My latest reclamation project was a unit of 18 Cavemen that I purchased from Buck Surdu or Dave Wood back in 1983 or 1984 (not sure who). These were from a line that Minifigs made around 1980 that was quite extensive. Like my other projects, these have been sitting around for quite a long period – 30+ years since I acquired them and 35 years since their manufacture! I thought that it would be interesting to have a large unit of Cavemen armed with Neolithic weapons.
The individual figures did not look very special at first glance. There were three types of cavemen in each package of six. One was armed with a large bone and a shield, a second had a stone dagger and a Neolithic spear, and a third had a shield and a Neolithic spear. There was much less detail than what you would find in later miniatures. I found that there was a lot of flash which I cleaned off, filed down, and saved for future miniature molding. The spears were very soft, and removing the flash felt like I was performing surgery to save the spears. I straightened them out with needle nose pliers. This was also true of the shields. There were 12 shields. I then used dishwashing liquid and a toothbrush to remove oxides and any other residue from everything. Buck had suggested fender washers, so I bought a package of 1” fender washer at Home Depot, which I used as initial bases. These washers were the smallest that Home Depot had, although later on I did find a source for ¾“ fender washers on eBay for future uses. I mounted two figures each on numbered popsicle sticks. Surprisingly, they cleaned up fairly well. I then used Krylon white matte spray paint to prime them.
As you can see above, the rectangular bases really stood out and I was not happy with this. I thought that before I base coated the figures, I needed to address this and my final basing plan. I used simple home vinyl spackle on the washers. By simply putting small amounts of spackle in water and using clay modeling tools I was able to hide the sharp linear edges. I let these dry overnight.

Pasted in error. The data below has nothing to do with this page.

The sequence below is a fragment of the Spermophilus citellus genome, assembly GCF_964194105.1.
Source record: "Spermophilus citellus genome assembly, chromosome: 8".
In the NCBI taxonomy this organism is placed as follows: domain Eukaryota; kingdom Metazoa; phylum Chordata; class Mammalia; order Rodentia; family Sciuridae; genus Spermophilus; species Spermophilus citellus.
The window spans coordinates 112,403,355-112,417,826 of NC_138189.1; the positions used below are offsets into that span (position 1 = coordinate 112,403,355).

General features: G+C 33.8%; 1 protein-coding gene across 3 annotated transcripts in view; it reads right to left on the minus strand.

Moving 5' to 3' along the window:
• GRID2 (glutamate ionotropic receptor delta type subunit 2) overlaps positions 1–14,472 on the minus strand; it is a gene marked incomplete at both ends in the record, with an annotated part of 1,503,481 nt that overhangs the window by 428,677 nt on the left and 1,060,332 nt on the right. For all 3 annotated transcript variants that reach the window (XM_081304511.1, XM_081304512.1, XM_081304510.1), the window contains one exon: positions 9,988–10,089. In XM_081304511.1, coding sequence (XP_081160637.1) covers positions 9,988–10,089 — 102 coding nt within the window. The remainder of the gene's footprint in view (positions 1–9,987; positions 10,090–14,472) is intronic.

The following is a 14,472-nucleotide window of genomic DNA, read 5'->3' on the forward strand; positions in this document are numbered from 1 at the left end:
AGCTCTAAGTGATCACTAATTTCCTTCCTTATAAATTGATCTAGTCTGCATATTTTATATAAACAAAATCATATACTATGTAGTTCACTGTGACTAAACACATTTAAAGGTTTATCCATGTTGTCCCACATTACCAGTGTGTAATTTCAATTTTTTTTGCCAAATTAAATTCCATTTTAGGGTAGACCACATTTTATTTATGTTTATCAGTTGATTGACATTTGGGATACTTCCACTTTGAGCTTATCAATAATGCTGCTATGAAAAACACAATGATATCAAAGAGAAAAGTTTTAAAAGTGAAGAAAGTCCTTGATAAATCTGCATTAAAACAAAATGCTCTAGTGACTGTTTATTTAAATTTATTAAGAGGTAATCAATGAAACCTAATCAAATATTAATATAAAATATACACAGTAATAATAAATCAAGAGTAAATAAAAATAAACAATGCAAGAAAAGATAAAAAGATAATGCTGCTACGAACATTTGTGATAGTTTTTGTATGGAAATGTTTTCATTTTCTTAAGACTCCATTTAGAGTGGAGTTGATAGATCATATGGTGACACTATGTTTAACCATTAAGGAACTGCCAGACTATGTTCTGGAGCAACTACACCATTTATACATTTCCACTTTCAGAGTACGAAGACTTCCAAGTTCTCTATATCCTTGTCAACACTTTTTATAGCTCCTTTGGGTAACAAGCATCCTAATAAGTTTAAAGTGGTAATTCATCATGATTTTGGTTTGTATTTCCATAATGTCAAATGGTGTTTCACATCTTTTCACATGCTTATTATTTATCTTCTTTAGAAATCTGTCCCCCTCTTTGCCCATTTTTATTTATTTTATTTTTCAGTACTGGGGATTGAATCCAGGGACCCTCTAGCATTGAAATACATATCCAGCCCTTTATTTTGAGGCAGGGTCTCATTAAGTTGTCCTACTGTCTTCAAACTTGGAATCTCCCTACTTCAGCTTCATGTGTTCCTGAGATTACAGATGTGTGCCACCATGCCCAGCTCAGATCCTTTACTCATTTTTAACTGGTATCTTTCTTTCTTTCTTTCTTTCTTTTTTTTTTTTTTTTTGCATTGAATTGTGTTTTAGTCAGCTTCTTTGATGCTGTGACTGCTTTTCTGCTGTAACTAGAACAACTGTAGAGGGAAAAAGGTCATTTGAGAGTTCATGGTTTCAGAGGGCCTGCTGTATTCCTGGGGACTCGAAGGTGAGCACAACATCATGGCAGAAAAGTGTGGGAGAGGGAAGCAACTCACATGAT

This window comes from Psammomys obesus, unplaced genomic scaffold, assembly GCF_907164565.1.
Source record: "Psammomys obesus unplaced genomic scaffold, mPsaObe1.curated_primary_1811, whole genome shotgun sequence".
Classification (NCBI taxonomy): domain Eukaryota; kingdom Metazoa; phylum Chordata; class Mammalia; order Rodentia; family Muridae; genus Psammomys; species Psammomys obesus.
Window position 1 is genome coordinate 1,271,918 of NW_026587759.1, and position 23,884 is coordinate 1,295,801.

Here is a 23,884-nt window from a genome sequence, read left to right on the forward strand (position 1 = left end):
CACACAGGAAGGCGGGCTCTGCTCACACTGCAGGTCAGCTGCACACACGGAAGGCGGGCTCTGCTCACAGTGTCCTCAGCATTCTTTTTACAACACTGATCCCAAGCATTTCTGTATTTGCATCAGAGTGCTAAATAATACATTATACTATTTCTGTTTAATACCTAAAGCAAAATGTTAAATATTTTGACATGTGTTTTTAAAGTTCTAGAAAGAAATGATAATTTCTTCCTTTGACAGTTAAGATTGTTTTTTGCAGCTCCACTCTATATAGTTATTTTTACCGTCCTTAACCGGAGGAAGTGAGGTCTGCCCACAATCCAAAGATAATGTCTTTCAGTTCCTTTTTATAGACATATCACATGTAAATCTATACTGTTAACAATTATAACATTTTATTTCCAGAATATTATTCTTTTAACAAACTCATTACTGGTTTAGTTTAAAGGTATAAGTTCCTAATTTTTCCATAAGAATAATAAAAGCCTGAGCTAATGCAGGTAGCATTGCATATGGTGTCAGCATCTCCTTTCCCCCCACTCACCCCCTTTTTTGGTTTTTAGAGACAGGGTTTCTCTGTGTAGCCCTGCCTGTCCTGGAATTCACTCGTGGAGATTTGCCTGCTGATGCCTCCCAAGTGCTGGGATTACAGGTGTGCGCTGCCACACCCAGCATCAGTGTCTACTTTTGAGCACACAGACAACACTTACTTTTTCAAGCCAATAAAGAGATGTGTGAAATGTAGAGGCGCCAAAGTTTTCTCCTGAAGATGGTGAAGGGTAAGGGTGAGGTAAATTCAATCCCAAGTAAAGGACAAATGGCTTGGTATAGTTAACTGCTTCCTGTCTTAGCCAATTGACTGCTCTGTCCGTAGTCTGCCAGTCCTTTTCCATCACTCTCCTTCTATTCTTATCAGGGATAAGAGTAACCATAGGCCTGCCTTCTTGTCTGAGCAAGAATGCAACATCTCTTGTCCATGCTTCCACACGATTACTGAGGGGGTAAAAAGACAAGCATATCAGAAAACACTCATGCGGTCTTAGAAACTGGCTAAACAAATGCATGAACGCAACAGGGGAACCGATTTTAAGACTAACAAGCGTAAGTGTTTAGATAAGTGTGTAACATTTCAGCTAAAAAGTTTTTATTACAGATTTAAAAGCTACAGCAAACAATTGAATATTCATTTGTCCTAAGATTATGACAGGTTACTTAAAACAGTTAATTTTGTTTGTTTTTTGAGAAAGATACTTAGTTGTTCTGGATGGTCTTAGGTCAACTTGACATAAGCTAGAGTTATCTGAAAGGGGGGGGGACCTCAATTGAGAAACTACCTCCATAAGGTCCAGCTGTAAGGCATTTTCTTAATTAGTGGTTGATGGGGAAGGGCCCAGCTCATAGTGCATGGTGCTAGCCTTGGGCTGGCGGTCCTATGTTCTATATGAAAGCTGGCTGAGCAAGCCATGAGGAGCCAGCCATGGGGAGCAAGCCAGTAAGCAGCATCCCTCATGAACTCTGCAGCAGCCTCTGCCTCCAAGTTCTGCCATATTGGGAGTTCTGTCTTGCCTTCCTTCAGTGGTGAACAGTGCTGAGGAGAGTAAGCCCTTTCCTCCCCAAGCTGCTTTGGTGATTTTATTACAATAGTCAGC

The other issue I had was how they were going to be based. I saw that the spears were soft, so I did not want to see them bent or broken easily. I additionally knew that this unit would fight in a mass formation. In my quest to determine how best to take care of these two issues, I arrived at hexes. I used my Skil scroll saw to cut ⅛” plywood into the shapes for the hex bases. To get the hexes correct, I traced one from my Settlers of Catan game. I then used other 1” fender washers to determine spacing – and ended up with six figures per base.
The painting went well as these figures were obviously mostly unclothed. To get the skin looking swarthy, I used a combination of Raw Umber from Americana and Ryn Flesh from P3. I then used Brown Ink from P3 as a dark shade on all the muscle recesses, darker areas, and where skin touched non-skin areas. I also added definition to the figures’ chest areas and faces. I lightened and highlighted high areas by making the base coat combination with more Ryn Flesh from P3. The cavemen’s hair, loincloths, boots, and stone weapons were painted with Americana Ebony. This was also the color for the eyes and eyebrows. Lastly, I used P3 flesh wash to add even more definition. The shields were painted with a combination of Armory Musket Brown and Armory Leather Brown from 1996. The shield edges were painted with Americana Ebony, and then darkened with Sewer Water wash from Secret Weapons Washes I then affixed the shields with E6000 epoxy and applied a spray varnish with Krylon Matte varnish.
I glued a series of six additional 1” fender washers to each hex base. Sequentially, I then glued each figure to the washer that was affixed to the base. I worked in Polyform Air Dry modeling clay around each figure to hide the washers and to make each base look like a continuous landscape. This required that I glue a few figures, and then work in the clay, and then let the clay cure before moving to more figures being added. This took a few days.
The final base work was done with flocking by Army Painter. I used three different types in random patterns – Ash, Green Grass, and Brown Battlefield. I then used Army Painter Battlefield Rocks painted with Apple Barrel Pewter Gray and Americana Ebony in conjunction with Wilderness Tuft (also Army Painter).
Overall, I am thrilled with how these came out. They were a lot more work than I anticipated, but the bases are solid, heavy, and look great. The figures speak for themselves and I look forward to the first game with them! Basically, I learned that you can do a lot with any figures if you take the time to plan and execute on the details.